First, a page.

Turbidity Measurements – What do they mean?

Turbidity, simply put, is the measure of cloudiness in a liquid. For our purposes, this liquid is generally water. It is one of the most basic qualities of water but also one of the most intuitive, as turbidity says a lot about water quality, as a whole. When we think of water quality we pretty much default to the clarity of our water – the clearer the water is, the safer it is, whether it’s for drinking, washing, wastewater, etcetera. Turbidity can be impacted by many different sorts of particles in the water; soil, algae, minerals, oils, or bacteria to name a few.

There are standards of turbidity that need to be met during water treatment at several stages which helps determine efficiency while also helping to maintain government quality standards. To measure turbidity, we must measure the ability of light to pass through the water; the higher the turbidity reading, the more particles that are suspended in the water. Turbidity is measured in NTU’s, or nephelometric turbidity units.

We know what turbidity is, now we need to learn how it is measured. Some methods are more rudimentary than others. The Secchi disk, for example, is one method for gaining a quick idea while in the field. It isn’t the most exact measurement of turbidity, however, and should not be used when determining quality when meeting compliance standards. This is when you may want to use something more refined, like a turbidity meter. This machine is more expensive and requires some upkeep, but essentially you can easily take a sample of water and get an accurate NTU reading within a few seconds. If you maintain a regular calibration schedule and are sure to clean out our sampling tubes regularly, a turbidity meter provides an accurate reading of turbidity in the water.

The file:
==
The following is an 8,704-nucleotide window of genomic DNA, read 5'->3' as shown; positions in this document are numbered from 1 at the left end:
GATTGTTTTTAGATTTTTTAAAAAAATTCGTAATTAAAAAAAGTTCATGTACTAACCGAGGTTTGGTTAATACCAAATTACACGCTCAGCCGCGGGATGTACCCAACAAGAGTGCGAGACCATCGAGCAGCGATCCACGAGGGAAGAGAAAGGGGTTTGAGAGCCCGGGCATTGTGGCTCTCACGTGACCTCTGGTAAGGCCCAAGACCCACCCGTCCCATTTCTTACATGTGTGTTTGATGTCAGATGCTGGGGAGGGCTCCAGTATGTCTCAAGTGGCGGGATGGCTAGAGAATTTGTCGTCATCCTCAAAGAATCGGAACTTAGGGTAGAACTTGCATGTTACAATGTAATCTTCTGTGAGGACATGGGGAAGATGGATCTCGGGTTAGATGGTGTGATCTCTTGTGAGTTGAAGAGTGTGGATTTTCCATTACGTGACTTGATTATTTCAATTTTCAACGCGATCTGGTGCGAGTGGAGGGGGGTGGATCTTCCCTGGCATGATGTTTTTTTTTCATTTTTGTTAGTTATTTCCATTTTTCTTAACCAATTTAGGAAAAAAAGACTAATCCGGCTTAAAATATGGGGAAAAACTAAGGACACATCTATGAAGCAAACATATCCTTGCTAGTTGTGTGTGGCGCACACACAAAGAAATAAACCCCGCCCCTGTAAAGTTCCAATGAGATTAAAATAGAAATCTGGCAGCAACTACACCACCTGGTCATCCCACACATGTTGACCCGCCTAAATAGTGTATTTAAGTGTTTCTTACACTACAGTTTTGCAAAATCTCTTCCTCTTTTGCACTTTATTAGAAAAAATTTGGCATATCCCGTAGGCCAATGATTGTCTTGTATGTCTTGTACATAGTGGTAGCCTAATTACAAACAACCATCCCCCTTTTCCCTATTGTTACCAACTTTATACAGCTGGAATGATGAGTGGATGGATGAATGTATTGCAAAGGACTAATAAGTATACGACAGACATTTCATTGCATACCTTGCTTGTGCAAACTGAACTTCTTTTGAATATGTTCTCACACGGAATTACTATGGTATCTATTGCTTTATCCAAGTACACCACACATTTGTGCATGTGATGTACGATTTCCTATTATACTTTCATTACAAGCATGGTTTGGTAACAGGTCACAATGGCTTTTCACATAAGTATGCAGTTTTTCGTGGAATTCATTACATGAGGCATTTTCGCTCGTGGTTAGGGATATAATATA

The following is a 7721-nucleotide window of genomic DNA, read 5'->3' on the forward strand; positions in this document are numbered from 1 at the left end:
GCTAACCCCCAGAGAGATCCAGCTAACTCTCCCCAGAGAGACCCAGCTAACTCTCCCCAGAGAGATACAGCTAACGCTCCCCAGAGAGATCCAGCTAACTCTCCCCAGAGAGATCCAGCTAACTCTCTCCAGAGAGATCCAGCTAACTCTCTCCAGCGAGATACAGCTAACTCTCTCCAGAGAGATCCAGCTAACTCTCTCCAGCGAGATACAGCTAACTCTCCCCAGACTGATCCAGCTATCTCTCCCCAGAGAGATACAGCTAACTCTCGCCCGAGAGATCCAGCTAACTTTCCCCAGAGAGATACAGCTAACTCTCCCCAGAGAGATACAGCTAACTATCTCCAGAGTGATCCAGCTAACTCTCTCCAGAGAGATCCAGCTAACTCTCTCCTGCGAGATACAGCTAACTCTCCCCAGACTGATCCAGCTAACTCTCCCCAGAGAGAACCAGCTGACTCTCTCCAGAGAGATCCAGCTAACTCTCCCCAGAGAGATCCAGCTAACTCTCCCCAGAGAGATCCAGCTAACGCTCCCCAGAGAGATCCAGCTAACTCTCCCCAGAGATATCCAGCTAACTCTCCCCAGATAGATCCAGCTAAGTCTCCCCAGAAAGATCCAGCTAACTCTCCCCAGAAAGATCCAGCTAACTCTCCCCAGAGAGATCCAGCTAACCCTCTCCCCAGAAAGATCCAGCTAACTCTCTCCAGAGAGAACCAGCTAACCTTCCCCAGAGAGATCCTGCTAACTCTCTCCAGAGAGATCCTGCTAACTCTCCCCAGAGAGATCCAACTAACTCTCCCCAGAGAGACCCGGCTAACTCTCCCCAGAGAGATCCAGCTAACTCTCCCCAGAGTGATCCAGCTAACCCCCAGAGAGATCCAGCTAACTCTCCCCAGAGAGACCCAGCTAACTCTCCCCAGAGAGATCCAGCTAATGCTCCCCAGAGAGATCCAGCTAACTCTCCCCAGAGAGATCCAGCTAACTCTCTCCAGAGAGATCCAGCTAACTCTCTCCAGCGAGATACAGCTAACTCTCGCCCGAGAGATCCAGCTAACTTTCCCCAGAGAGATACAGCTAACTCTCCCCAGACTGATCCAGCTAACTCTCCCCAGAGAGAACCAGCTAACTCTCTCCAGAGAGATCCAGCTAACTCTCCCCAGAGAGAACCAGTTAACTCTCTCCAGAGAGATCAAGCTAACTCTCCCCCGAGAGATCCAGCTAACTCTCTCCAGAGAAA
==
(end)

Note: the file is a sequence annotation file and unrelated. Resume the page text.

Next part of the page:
It is also important to use correct technique when taking water samples to use in the turbidity meter. An improperly gathered sample can lead to a skewed reading. Turbidity testing can be a requirement during the pre-construction process, or potentially for the duration of a site’s dewatering activities. Be sure to maintain the proper log and reports for all turbidity testing. This includes ensuring your SWPPP contains all applicable information! KCI offers professionals in the field to conduct your testing for you as needed, as well as high quality equipment that can be rented if you are familiar with the process and wish to do your own testing.

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